Organisational culture is not just about free snacks, office massages or foosball tables; that’s because, quite simply put, Culture doesn’t just live in the building. It does, however live in the everyday exchanges and choices made by its people. It sits within the interactions between staff – and it is a behavioural and relational phenomenon.

Developing a constructive Organisational Culture is about creating an environment where employees feel valued for their contribution to achieving shared goals particularly in an ever-growing hybrid work scenario following the pivot that was the pandemic.  When individuals share common values with their colleagues and employer, they tend to be more engaged and committed to delivering results as part of the wider team.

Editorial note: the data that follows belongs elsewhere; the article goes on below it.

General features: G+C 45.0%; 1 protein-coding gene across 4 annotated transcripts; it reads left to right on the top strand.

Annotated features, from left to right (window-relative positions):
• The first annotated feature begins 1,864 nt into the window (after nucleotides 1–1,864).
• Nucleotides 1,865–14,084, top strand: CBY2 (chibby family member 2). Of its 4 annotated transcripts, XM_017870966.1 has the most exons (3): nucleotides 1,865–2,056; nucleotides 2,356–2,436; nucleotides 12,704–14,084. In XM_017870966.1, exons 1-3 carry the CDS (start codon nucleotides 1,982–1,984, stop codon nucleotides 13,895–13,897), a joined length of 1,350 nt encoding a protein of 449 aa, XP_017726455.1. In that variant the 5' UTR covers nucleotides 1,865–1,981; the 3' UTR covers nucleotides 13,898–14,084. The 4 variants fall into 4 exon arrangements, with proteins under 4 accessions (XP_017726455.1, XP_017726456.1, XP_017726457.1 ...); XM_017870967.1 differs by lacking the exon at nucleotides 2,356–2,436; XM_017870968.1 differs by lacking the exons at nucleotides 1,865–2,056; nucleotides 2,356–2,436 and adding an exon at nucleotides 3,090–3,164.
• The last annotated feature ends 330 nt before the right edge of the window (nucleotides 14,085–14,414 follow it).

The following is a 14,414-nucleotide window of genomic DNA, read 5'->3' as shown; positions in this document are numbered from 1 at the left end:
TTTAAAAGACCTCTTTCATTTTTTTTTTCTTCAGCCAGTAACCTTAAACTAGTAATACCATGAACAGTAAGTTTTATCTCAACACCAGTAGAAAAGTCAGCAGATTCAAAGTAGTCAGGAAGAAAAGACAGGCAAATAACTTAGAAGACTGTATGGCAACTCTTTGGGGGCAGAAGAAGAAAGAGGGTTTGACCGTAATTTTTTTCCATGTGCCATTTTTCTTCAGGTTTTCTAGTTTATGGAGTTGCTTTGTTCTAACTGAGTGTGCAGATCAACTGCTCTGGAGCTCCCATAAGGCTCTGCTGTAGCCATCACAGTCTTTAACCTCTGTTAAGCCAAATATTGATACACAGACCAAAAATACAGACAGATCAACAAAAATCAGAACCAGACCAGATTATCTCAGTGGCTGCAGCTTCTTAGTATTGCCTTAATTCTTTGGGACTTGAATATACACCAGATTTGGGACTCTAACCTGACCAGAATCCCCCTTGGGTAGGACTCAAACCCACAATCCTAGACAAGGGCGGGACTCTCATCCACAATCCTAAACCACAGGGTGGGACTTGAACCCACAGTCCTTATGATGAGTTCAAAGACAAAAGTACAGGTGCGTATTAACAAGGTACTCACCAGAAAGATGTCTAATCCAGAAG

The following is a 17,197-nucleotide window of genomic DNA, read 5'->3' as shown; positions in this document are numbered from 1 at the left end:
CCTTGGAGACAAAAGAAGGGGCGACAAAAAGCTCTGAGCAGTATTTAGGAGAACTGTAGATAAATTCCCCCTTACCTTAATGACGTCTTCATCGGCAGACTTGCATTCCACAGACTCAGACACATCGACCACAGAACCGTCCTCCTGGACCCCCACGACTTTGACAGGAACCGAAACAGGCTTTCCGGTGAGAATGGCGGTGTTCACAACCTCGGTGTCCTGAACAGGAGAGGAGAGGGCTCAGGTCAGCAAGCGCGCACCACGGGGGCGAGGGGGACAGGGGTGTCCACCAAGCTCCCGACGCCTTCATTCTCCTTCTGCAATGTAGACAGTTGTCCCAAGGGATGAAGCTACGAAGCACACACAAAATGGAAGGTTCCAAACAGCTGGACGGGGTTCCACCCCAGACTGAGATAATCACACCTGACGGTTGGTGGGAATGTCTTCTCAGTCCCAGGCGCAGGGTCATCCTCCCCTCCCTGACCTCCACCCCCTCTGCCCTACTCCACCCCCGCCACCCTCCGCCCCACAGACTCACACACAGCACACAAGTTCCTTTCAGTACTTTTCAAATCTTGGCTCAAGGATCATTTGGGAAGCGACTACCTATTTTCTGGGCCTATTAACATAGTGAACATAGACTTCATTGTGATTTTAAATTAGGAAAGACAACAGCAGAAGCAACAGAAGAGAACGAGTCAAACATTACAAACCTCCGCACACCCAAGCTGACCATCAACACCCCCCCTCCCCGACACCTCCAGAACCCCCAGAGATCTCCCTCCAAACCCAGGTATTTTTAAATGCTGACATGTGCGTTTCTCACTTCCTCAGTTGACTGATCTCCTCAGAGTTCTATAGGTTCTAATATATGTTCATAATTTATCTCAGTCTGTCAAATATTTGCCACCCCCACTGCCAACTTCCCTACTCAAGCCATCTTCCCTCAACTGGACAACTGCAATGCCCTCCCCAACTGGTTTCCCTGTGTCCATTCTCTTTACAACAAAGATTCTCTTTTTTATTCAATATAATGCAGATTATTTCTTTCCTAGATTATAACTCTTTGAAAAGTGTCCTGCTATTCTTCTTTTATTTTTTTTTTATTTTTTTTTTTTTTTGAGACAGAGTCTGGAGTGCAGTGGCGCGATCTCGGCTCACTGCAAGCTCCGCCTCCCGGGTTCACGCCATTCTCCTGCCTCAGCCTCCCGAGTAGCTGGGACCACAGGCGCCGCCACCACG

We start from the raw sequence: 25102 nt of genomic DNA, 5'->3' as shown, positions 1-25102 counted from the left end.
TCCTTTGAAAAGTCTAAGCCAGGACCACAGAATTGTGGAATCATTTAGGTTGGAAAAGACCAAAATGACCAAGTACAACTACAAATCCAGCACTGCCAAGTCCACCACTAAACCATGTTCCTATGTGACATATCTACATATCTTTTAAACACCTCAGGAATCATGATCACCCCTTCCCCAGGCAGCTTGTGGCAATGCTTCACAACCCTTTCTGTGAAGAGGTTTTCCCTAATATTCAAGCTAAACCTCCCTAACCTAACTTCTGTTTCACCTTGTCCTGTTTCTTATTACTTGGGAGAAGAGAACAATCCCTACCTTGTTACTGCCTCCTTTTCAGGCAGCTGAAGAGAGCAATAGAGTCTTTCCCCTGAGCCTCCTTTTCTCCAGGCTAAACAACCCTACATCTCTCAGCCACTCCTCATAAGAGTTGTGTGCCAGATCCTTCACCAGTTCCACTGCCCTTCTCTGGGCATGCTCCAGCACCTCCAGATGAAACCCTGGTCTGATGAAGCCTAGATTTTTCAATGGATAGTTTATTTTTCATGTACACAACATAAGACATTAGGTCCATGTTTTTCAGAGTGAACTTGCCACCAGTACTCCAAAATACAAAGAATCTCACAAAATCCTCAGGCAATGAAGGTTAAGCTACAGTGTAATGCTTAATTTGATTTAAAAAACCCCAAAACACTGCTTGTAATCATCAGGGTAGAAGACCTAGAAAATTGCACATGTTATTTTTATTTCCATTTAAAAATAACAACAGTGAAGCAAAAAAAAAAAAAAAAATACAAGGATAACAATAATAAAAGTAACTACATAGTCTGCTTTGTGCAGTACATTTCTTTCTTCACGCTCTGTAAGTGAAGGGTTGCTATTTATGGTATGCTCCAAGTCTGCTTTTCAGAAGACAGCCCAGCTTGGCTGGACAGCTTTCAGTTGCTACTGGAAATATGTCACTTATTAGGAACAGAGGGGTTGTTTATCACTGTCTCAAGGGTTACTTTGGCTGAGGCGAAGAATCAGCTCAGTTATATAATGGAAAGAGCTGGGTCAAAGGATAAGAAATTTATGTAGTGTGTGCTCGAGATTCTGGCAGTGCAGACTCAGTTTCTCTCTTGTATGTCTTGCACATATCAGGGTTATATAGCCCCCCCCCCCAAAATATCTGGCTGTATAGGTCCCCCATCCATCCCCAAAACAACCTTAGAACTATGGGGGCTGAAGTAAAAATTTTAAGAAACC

By understanding what drives a company’s unique identity and values, the creation of an environment where everyone feels motivated to achieve greatness together sustainable organisational success ensues.  Not only can a healthy and constructive culture help organisations navigate tumultuous times, but it enables the unlocking of true competitive value.

What are the benefits of measuring culture over measuring engagement?

Measuring organisational culture can provide numerous benefits to a company. Firstly, it helps in identifying the gaps between desired culture and the actual culture of an organisation. This way, an understanding occurs of where changes are needed to align a company with its goals and insights into how values are being manifested within its teams.